Deputy Attorney General Rod Rosenstein, who has overseen Robert Mueller’s special counsel investigation and acted as its defender before critics in Congress and the White House, plans to leave the Justice Department once William Barr is confirmed as attorney general, ABC News reported Wednesday. The Senate could confirm Barr in the next few weeks.
According to multiple reports, Rosenstein had planned to leave after two years in office and is not being forced out by the president. When Rosenstein leaves, Barr, if confirmed, will likely take over the job of overseeing the Mueller investigation.
This is not the first time talk of Rosenstein’s departure has surfaced. Rosenstein became a target of President Donald Trump’s ire after Jeff Sessions recused himself in 2017 from overseeing the Russia investigation and the task was handed down. Rosenstein appointed Robert Mueller as special counsel in May 2017.
In September, the New York Times reported that Rosenstein discussed invoking the 25th Amendment process for removing the president, along with the idea of secretly recording Trump. (Rosenstein denied the reports and said he had been speaking sarcastically.) Rumors circled that Rosenstein would resign or be fired, but he remained in office.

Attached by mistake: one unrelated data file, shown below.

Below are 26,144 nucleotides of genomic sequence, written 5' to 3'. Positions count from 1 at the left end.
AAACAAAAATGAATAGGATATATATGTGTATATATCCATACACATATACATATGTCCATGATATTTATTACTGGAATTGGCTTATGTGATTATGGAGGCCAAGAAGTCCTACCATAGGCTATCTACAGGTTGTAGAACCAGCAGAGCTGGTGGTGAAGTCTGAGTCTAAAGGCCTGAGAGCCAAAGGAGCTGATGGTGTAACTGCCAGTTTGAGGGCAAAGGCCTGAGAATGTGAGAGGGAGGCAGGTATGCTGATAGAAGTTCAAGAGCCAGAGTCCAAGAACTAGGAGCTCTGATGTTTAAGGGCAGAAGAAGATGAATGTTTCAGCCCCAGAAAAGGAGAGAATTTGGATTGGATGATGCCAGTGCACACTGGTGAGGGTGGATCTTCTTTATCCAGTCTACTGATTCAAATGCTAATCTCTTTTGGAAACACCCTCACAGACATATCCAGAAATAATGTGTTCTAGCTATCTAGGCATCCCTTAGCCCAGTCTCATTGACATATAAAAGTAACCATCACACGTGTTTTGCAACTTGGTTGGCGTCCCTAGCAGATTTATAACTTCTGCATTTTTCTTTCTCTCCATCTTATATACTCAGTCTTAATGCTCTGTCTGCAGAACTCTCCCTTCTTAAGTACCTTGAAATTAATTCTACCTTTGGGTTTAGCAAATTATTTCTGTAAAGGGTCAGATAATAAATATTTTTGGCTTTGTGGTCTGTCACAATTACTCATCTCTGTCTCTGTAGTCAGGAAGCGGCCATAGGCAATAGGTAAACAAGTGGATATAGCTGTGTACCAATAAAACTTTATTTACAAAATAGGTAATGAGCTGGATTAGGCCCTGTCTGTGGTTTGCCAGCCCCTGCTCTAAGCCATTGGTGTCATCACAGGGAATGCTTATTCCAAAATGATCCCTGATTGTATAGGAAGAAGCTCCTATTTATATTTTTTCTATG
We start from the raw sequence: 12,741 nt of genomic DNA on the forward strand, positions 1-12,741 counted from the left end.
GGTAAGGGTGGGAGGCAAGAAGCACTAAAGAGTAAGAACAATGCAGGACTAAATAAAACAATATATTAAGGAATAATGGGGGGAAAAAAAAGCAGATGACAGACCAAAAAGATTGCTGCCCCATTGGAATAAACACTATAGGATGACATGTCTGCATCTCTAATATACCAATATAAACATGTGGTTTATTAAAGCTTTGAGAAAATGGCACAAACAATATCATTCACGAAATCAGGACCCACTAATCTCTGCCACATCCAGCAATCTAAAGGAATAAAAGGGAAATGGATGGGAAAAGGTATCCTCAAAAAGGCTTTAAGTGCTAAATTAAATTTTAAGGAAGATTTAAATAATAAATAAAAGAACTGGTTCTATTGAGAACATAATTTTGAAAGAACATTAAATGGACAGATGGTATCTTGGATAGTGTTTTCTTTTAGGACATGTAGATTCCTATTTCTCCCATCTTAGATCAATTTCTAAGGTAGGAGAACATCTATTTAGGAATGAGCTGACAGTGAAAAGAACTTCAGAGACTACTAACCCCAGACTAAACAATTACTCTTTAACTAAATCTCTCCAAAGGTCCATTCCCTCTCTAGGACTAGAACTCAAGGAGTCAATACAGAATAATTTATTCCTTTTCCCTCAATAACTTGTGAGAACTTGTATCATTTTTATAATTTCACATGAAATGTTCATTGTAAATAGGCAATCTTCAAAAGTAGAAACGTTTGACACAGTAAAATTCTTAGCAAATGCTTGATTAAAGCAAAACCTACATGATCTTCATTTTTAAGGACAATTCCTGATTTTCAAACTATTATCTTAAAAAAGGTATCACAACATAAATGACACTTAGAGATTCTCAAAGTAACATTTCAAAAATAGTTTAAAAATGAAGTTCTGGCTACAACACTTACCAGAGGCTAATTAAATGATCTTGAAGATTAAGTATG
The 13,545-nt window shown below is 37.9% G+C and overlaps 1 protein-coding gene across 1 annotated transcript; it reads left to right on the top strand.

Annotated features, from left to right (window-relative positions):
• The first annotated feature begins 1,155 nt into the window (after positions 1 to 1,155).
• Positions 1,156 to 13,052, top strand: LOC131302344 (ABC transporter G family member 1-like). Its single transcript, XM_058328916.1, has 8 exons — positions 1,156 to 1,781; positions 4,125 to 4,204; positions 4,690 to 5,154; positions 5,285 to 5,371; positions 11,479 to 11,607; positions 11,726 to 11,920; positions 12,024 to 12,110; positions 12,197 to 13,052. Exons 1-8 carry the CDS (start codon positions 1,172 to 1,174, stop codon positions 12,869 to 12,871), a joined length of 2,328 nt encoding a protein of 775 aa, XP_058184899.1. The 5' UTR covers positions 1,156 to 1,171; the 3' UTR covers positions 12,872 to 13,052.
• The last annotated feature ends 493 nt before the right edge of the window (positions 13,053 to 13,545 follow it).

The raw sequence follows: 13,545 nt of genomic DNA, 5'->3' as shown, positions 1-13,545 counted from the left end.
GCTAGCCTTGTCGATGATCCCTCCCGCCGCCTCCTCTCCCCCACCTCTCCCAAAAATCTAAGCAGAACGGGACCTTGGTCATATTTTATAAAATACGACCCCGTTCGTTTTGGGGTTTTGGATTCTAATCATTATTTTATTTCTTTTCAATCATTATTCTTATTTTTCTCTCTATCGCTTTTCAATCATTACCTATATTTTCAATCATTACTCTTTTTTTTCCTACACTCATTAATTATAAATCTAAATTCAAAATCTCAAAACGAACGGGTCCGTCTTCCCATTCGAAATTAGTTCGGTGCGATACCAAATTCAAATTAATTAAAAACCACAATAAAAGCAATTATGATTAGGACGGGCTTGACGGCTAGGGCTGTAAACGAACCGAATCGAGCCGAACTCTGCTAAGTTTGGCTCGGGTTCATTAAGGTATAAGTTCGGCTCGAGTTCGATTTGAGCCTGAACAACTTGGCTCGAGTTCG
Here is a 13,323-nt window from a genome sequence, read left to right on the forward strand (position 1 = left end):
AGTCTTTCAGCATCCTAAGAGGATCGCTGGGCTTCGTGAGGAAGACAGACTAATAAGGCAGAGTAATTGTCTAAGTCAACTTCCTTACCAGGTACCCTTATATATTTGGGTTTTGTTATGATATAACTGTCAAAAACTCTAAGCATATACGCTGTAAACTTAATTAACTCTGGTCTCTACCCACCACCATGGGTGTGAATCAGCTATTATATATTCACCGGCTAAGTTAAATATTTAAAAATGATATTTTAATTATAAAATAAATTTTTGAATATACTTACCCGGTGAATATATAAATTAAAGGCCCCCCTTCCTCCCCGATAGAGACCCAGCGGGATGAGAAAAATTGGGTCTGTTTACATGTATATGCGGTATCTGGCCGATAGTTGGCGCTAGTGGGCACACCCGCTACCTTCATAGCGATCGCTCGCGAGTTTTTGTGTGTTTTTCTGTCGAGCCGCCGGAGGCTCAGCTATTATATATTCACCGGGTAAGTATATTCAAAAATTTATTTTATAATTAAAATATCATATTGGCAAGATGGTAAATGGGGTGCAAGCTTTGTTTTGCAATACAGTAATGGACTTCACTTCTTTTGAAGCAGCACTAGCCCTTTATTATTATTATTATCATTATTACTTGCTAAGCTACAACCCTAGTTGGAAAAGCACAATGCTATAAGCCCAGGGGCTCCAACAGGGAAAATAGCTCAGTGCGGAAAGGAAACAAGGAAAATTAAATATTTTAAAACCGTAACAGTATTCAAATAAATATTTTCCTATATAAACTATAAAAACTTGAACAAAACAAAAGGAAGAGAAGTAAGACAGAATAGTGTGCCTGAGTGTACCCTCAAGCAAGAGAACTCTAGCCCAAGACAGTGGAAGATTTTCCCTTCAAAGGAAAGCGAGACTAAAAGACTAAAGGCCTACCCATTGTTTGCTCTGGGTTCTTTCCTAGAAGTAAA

In November, Trump fired Jeff Sessions, causing some to again speculate that Rosenstein would leave soon afterward. Instead, he remained as Matthew Whitaker served as acting attorney general. While Whitaker took over the task of overseeing the Mueller investigation, Rosenstein has continued to manage it day to day.
In late November, Trump retweeted a meme showing Rosenstein behind bars. When asked about it, the president said that Rosenstein “should have never picked a special counsel.”
When Rosenstein leaves and William Barr takes over, the investigation could again find itself in danger. In a memo to the DOJ last year, Barr wrote that the investigation was “fatally misconceived” and that Mueller’s legal reasoning was “grossly irresponsible.”
According to ABC News, Rosenstein has already communicated his plan to leave office to the president. He has also signaled he would be willing to remain in office for a short period after Barr’s confirmation to help with the transition. Barr’s Senate confirmation will begin on Jan. 15, and a confirmation vote could happen as early as mid-February.